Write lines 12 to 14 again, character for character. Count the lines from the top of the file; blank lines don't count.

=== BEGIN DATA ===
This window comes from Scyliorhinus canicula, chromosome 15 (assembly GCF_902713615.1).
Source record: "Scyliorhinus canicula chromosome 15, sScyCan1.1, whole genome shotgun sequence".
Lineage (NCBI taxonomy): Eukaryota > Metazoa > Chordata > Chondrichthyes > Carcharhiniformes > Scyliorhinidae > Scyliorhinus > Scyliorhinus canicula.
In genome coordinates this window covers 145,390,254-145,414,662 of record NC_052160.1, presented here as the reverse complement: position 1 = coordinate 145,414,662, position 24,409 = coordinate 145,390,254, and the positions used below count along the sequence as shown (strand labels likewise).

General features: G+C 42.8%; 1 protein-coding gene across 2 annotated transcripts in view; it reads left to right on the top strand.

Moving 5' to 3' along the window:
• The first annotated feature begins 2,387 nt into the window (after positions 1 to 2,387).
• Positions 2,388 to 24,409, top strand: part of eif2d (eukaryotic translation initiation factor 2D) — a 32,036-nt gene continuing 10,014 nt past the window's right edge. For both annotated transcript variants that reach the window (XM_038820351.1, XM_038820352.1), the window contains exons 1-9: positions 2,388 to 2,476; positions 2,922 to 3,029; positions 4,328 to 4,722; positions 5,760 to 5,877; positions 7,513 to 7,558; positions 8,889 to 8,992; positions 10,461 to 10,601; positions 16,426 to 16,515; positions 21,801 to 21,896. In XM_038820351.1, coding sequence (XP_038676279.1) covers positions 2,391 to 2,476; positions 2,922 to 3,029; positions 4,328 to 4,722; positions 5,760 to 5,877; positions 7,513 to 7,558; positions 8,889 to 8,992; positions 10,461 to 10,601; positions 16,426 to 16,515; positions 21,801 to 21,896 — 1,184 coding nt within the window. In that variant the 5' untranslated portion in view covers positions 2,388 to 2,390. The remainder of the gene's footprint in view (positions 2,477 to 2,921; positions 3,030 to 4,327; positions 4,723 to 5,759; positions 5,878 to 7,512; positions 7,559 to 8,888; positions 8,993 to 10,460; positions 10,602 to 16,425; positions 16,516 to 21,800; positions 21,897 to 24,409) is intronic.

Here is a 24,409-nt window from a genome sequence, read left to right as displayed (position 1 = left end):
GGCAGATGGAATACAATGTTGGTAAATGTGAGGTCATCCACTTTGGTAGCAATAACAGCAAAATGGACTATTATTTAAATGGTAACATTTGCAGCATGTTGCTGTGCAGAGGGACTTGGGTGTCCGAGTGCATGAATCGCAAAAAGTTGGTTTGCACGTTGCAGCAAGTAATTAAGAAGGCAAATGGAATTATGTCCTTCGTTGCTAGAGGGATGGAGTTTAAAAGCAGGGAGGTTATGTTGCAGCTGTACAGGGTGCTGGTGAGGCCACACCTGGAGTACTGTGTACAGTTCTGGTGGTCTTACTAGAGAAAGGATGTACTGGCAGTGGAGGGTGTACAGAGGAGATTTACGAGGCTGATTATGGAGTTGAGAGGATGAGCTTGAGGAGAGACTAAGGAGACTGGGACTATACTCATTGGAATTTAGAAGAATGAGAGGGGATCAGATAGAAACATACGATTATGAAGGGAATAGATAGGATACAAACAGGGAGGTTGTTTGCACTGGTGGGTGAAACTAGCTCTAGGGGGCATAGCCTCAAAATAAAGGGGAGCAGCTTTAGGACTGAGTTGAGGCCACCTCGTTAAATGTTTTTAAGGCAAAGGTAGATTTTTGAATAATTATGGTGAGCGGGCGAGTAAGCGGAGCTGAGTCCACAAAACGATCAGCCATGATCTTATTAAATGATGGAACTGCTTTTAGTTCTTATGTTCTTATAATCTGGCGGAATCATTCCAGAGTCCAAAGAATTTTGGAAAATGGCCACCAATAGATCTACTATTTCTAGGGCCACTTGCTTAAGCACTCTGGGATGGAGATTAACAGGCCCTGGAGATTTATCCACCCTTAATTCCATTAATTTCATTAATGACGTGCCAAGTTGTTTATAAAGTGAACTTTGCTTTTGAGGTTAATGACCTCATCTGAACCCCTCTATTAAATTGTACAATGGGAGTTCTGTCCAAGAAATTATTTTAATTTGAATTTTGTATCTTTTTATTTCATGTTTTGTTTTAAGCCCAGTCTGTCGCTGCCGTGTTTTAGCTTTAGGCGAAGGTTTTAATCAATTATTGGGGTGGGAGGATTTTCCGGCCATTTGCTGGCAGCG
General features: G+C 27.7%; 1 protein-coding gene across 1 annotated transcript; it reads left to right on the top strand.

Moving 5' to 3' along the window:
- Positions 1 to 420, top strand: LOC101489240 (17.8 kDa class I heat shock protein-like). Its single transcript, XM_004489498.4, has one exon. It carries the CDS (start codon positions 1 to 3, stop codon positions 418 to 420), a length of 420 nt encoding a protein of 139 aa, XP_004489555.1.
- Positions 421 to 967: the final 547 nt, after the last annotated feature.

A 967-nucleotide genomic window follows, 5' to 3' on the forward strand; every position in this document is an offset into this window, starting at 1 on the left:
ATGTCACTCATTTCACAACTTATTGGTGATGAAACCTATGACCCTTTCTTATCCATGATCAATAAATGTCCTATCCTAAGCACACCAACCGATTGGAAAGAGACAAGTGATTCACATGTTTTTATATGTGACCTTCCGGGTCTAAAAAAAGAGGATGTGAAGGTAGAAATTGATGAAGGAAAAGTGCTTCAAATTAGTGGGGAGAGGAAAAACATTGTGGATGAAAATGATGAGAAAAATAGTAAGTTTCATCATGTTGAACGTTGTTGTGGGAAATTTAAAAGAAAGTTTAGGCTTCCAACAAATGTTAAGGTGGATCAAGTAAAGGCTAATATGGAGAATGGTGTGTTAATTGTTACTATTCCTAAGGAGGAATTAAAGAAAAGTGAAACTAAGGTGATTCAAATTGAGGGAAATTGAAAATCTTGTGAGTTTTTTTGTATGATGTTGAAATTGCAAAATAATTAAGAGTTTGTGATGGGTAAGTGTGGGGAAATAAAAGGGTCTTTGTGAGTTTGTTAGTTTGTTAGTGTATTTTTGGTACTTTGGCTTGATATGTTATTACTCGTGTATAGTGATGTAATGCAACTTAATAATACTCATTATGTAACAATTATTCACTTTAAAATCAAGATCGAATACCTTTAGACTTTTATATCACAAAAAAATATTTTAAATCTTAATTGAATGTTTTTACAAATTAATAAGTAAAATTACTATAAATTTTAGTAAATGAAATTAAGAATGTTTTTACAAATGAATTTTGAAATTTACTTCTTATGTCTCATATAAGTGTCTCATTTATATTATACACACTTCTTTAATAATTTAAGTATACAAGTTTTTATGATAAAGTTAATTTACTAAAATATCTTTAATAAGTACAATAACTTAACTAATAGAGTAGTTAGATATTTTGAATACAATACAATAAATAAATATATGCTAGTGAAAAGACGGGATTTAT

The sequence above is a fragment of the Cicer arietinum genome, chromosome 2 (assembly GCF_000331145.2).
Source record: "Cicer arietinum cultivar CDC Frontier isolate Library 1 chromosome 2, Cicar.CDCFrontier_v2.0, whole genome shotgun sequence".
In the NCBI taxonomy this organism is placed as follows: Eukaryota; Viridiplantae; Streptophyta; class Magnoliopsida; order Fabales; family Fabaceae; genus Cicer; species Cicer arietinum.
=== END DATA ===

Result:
Moving 5' to 3' along the window:
- Positions 1 to 420, top strand: LOC101489240 (17.8 kDa class I heat shock protein-like). Its single transcript, XM_004489498.4, has one exon. It carries the CDS (start codon positions 1 to 3, stop codon positions 418 to 420), a length of 420 nt encoding a protein of 139 aa, XP_004489555.1.
- Positions 421 to 967: the final 547 nt, after the last annotated feature.